Krüppel-like factor 3 (KLF3) is a transcriptional regulator that we have shown to be involved in the regulation of adipogenesis in vitro. Here, we report that KLF3-null mice are lean and protected from diet-induced obesity and glucose intolerance. On a chow diet, plasma levels of leptin are decreased, and adiponectin is increased. Despite significant reductions in body weight and adiposity, wild-type and knockout animals show equivalent energy intake, expenditure, and excretion. To investigate the molecular events underlying these observations, we used microarray analysis to compare gene expression in Klf3+/+ and Klf3−/− tissues. We found that mRNA expression of Fam132a, which encodes a newly identified insulin-sensitizing adipokine, adipolin, is significantly upregulated in the absence of KLF3. We confirmed that KLF3 binds the Fam132a promoter in vitro and in vivo and that this leads to repression of promoter activity. Further, plasma adipolin levels were significantly increased in Klf3−/− mice compared with wild-type littermates. Boosting levels of adipolin via targeting of KLF3 offers a novel potential therapeutic strategy for the treatment of insulin resistance.
The mechanisms linking obesity and the development of insulin resistance are not well understood despite intensive research (1,2). An improved understanding of the molecular control of metabolism, and how nutrition and environmental factors can influence gene expression to modulate metabolic pathways, is critical for the development of successful therapeutics to treat metabolic disorders, such as type 2 diabetes. Numerous transcriptional regulators have been implicated in physiological responses to metabolic stimuli, and the pathways and downstream effectors involved in these processes are now beginning to be elucidated. One family of regulators that play diverse roles in metabolism is the Krüppel-like factor (KLF) family of transcription factors (3–5).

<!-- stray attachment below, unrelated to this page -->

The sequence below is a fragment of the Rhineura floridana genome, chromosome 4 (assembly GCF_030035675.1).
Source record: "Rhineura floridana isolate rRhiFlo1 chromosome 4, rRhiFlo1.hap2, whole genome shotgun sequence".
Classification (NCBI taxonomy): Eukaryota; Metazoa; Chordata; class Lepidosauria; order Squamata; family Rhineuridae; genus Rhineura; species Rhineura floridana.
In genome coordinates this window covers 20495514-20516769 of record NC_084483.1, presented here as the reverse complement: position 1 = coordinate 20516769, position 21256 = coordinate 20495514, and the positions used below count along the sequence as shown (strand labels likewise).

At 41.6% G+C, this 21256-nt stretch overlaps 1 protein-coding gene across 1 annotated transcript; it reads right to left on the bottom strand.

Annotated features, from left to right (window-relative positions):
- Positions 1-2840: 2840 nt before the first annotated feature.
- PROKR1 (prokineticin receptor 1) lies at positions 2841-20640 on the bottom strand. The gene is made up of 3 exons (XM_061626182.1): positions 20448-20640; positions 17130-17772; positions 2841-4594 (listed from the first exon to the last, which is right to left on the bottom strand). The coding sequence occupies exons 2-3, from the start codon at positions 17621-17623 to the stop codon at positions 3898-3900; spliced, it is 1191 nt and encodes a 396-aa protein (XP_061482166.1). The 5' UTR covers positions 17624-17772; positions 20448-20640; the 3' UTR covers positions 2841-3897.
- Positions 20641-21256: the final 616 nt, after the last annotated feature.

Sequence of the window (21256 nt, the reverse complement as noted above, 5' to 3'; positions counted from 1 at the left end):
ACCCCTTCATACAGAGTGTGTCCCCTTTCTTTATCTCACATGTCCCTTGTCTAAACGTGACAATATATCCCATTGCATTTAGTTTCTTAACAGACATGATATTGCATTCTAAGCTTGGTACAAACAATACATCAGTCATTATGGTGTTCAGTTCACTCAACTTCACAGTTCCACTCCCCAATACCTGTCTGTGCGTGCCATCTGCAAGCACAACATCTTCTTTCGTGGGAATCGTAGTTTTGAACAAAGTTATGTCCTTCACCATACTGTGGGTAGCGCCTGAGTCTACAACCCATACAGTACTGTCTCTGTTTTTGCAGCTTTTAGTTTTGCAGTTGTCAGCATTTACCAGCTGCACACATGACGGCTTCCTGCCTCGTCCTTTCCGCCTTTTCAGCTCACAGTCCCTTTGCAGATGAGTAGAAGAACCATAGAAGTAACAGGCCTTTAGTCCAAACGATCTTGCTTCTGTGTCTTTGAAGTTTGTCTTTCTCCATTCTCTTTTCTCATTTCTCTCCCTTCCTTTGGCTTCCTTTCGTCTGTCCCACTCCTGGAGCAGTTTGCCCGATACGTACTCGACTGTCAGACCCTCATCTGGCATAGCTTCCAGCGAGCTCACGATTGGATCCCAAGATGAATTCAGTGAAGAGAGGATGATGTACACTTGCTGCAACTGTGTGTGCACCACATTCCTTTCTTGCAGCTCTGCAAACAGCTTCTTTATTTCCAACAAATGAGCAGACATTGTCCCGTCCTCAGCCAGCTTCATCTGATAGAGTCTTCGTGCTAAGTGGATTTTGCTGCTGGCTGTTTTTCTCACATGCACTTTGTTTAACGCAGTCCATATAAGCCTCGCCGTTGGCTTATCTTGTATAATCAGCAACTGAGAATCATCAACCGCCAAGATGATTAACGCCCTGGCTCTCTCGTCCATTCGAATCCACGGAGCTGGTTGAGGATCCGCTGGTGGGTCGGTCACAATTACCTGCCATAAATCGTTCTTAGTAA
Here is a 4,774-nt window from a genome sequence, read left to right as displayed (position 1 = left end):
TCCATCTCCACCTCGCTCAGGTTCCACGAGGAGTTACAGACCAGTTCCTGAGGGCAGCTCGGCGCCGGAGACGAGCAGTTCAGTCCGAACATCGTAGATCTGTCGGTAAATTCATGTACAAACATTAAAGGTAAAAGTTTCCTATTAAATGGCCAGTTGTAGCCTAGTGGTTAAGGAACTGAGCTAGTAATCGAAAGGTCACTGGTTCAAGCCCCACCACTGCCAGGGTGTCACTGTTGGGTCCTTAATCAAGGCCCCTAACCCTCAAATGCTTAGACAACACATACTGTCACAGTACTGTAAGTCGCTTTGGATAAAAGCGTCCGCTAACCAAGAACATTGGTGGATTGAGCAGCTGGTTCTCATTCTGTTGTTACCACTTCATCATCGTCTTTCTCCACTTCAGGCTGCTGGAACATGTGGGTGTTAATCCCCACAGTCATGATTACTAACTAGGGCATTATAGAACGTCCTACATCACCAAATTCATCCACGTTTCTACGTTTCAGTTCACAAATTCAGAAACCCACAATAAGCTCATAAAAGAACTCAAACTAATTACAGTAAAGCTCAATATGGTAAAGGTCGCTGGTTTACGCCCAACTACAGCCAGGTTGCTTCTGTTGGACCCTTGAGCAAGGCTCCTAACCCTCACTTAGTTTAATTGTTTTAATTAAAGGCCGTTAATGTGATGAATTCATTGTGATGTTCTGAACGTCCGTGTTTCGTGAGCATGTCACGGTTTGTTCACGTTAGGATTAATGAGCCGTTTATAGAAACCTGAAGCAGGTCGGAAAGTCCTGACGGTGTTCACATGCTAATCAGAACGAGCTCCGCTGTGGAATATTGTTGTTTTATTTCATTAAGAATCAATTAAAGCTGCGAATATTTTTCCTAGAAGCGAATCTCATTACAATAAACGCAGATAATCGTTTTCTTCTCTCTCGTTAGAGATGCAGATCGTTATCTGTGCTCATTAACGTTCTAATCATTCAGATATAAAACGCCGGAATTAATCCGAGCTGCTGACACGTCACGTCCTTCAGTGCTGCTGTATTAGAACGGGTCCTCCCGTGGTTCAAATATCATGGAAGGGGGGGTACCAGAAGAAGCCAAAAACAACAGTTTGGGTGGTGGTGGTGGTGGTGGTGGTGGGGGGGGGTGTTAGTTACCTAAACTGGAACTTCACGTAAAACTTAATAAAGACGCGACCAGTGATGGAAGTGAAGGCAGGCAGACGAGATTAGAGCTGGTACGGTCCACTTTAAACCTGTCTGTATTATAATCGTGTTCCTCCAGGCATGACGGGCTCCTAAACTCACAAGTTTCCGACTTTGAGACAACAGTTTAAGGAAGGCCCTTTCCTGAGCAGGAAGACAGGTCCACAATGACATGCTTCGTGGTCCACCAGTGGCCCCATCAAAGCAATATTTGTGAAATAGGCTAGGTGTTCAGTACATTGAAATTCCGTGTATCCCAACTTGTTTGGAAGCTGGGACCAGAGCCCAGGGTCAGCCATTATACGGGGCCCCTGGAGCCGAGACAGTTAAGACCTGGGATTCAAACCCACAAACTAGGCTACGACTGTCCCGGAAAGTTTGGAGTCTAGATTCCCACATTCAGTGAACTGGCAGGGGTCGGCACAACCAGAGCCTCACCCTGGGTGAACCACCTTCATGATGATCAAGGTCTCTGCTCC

KLFs are a family of evolutionarily conserved, zinc-finger transcription factors, which recognize and bind to GC-rich sequences and CACCC boxes in the promoters and enhancers of their target genes (3). With the exception of KLF1, family members are widely expressed and have diverse biological roles (6,7). Several KLFs have been implicated in adipogenesis; KLF4, KLF5, KLF6, KLF9, and KLF15 (8–12) all positively regulate, while KLF2, KLF3, and KLF7 (13–15) inhibit adipogenesis. KLFs also regulate other aspects of metabolism. KLF15 has been shown to induce Glut4 expression in 3T3-L1 cells (16), and Klf15−/− mice demonstrate abnormal gluconeogenesis, leading to severe hypoglycemia after fasting (17). KLF11 can bind and regulate expression of the insulin promoter in pancreatic β-cells, and a number of KLF11 single nucleotide polymorphisms show significant association with susceptibility to type 2 diabetes (18). A Japanese study linked a KLF7 variant to type 2 diabetes risk (19), while a different polymorphism has been shown to protect against obesity in a Danish population (20). Single nucleotide polymorphisms in the maternally imprinted KLF14 gene locus have been shown to affect expression of numerous adipocyte genes and are also associated with a number of metabolic disorders, including type 2 diabetes and elevated HDL cholesterol (21). Collectively, numerous studies place KLFs as important regulators of metabolism.
We have been studying the role of KLF3/BKLF as a regulator of adipocyte biology (22). We have previously reported that Klf3−/− mice are lean, partly due to reduced adipose tissue mass and adipocyte size (14). As adipose is a focal point for a number of mechanisms linking obesity and insulin resistance, including altered adipocyte secretory profile, we set out to consider the role of KLF3 on whole-body metabolism and insulin action. We used a microarray-based approach to compare tissues and cells derived from Klf3−/− mice and wild-type littermates and identified Fam132a as a highly upregulated KLF3 target gene in a number of tissues. Very recently, two independent laboratories identified FAM132A, also known as C1QDC2 (C1q domain-containing protein 2), CTRP12 (C1q/tumor necrosis factor–related protein 12) and adipolin (adipose-derived insulin-sensitizing factor), as a new factor positively influencing glucose homeostasis (23,24).